Sunday Open Thread

Good Morning. Hope you are enjoying this weekend with family and friends.

This entry was posted in Gospel, Music, Open Thread, Politics and tagged , , , . Bookmark the permalink.

29 Responses to Sunday Open Thread

  1. Ametia says:

    Cosmopolitan PERFORM FELLATIO on Karsdasians. Yep, right up their alley, since Kim’s claim to fame started with VIDEO PORN.

    And from the PORN, a first family is BORN

  2. Black Twitter is dragging Cosmopolitan’s AZZ!

  3. Ametia says:

    The TRASHY Kardasians had to agree to the cover, including the title.

  4. Ametia says:

    FAKE ASSES, LIPS, TANNING, WANNABES with PRIVILEGE is now cosmopolitan’s vision of a First Family. Despicable POS. They need to retract that TITLE STAT!

  5. rikyrah says:

    October 04, 2015 4:30 PM
    Georgie Porgie
    By D.R. Tucker

    Yesterday, we marked the fifteenth anniversary of the first debate between Al Gore and George W. Bush, and the mainstream media’s refusal to state the obvious—that Gore kicked Bush’s rear end in that debate. You’d figure that fifteen years later, the country would be unanimous in recognizing just how awful Bush was as president.

    You’d figure wrong.

    Republican presidential candidate Jeb Bush’s debate-night defense of his brother George W. Bush’s presidential legacy — “He kept us safe” — drew a round of applause from the audience last week, followed by waves of derision from Democrats pointing to the 9/11 terror attacks.


    Back in January, I argued that progressives have an obligation to defend the multiple accomplishments of the Obama administration. Progressives also have an obligation to remind the public of just how truly awful the George W. Bush years were. In January 2009, Keith Olbermann did a great job of summarizing the savagery of the Bush years, as did Rachel Maddow, but it looks like their hard work has been forgotten.

    Unless right-wing media entities are vigorously challenged by progressives, those entities could get away with spinning the Bush years as a success. The right has a vested interest in convincing the gullible that the Bush years were great for our nation; conservatives can’t exploit Ronald Reagan’s alleged accomplishments forever, as we are getting ever closer to a time when Reagan fades away from our country’s collective memory.

    The right will do everything within its considerable power to promote the idea that Bush was sincere, a man of faith and conviction, a wise leader who “won” two wars, a man who defended traditional cultural values, a caring family man. The reality of Bush’s failures will be obscured. The divisiveness, the squashing of dissent, the daily lies, the death toll in Iraq and Afghanistan and New Orleans…all of that will be tossed down the memory hole if progressives don’t push back and push back hard.

    We must never forget the darkness that enveloped this country between January 20, 2001 and January 20, 2009. We must never forget the callousness of Cheney, the anger of Ashcroft, the recklessness of Rice, the wantonness of Wolfowitz, the prevarications of Powell, the rapaciousness of Rumsfeld. We must never forget being told that Iraq had weapons of mass destruction. We must never forget “Brownie, you’re doing a heck of a job.” We must never forget that gay-bashing, Swift-Boating 2004 re-election campaign. We must never forget Samuel Alito, John Roberts and the ideologues appointed to the federal district and appellate courts. We must never forget the abandoning of the Kyoto Protocol and the censoring of climate science. We must never forget how EPA Administrator Christine Todd Whitman and Treasury Secretary Paul O’Neill were chased out of the Bush administration for failing ideological purity tests. We must never forget Karl Rove. We must never forget those years of fear and smear.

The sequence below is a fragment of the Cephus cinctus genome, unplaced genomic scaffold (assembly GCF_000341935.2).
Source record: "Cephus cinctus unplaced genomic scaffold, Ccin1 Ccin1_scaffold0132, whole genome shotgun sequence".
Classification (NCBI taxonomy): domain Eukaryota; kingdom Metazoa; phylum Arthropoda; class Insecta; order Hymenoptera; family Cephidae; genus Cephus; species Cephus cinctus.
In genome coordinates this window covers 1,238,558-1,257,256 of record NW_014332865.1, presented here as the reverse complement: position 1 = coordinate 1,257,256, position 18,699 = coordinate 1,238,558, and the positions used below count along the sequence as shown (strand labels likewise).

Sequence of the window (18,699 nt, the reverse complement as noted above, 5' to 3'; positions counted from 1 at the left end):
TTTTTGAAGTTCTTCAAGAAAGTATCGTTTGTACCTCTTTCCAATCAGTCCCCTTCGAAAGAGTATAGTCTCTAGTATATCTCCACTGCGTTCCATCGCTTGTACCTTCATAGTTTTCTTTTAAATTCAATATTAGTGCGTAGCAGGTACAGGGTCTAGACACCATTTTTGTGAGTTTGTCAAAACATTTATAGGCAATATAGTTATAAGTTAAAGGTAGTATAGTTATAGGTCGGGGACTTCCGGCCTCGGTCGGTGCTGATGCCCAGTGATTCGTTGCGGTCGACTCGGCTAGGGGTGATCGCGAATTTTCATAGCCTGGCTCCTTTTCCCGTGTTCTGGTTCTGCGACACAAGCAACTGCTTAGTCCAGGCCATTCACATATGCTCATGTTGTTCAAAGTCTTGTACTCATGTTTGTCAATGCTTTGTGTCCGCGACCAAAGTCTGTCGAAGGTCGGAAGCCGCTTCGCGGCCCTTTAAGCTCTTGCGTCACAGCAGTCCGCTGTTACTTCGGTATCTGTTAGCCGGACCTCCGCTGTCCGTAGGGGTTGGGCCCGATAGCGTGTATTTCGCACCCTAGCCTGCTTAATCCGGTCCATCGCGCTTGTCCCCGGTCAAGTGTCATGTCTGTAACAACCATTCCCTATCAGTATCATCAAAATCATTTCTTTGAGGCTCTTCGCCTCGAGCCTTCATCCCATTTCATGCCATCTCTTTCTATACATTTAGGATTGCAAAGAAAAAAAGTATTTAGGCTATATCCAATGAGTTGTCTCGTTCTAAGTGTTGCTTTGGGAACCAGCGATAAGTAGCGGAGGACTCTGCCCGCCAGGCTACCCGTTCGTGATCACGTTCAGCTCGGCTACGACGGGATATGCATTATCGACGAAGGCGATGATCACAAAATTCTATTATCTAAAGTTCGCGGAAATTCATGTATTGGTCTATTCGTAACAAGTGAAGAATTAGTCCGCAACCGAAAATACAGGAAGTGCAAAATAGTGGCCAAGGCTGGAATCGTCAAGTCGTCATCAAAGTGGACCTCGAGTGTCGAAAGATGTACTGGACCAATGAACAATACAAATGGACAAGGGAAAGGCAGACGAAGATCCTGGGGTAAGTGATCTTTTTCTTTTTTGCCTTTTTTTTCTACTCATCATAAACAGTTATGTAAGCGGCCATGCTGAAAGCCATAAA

The right will lie shamelessly to defend the George W. Bush years. It’s up to progressives to tell the truth, in perpetuity, about that pathetic President.

    • Ametia says:

      first family? Get the fuck out of here, cosmopolitan.

      These lying, scheming TROLLOPS are referred to as American’s First Family. How rude, hateful, and disrespectful can this MOFOs get?

    • yahtzeebutterfly says:

      In my mind it’s now CosmAPPAULINGton magazine

  6. rikyrah says:

    Early African-American Schools Refuted White Supremacists’ View

    At the start of the Great Depression, Horace Mann Bond, father of the late civil rights leader Julian Bond, journeyed into the rural South to document the condition of African-American schools.

    The photos he brought back show what some at the time refused to believe — that Southern black children wanted an education.

    A new exhibit at Gallery L1 in Atlanta’s Old Fourth Ward is presenting these images to the public for the first time.

    “You don’t see many photographs from this era, from the rural South,” says Jason Maris, a photographer and curator of the Gallery show.

    The exhibit will feature 80 photographs from 1930s negatives that until recently were just sitting in the Bond family’s longtime Southwest Atlanta home. In the frames, one sees wooden one-room schoolhouses, children smiling in dusty clothing and teachers looking respectable.

    Among the photographs, Maris points out one of a girl standing at a chalkboard: “She’s wearing tights, she’s got boots. Obviously they’re really dusty. She works. It’s a beautiful photograph.” But beautiful photography wasn’t Horace Bond’s primary goal.

    These photos really were evidence, collected by the respected black scholar, for an organization called the Rosenwald Fund.

  7. rikyrah says:


    Don’t forget Doc McStuffins, the First Lady will appear on the animated show Monday, October 5th at 9am EST on the Disney Channel.

  8. rikyrah says:

    Slavery in America was much worse than you probably imagined
    Steven Rosenfeld, AlterNet
    03 OCT 2015 AT 09:58 ET

    This August, when Hillary Clinton met with Black Lives Matter protesters, they told her that ongoing violence and prejudice against blacks was part of a long historic continuum where, for example, today’s prison system descended from the old Southern plantations. Slavery, Clinton replied, was the “original sin… that America has not recovered from.”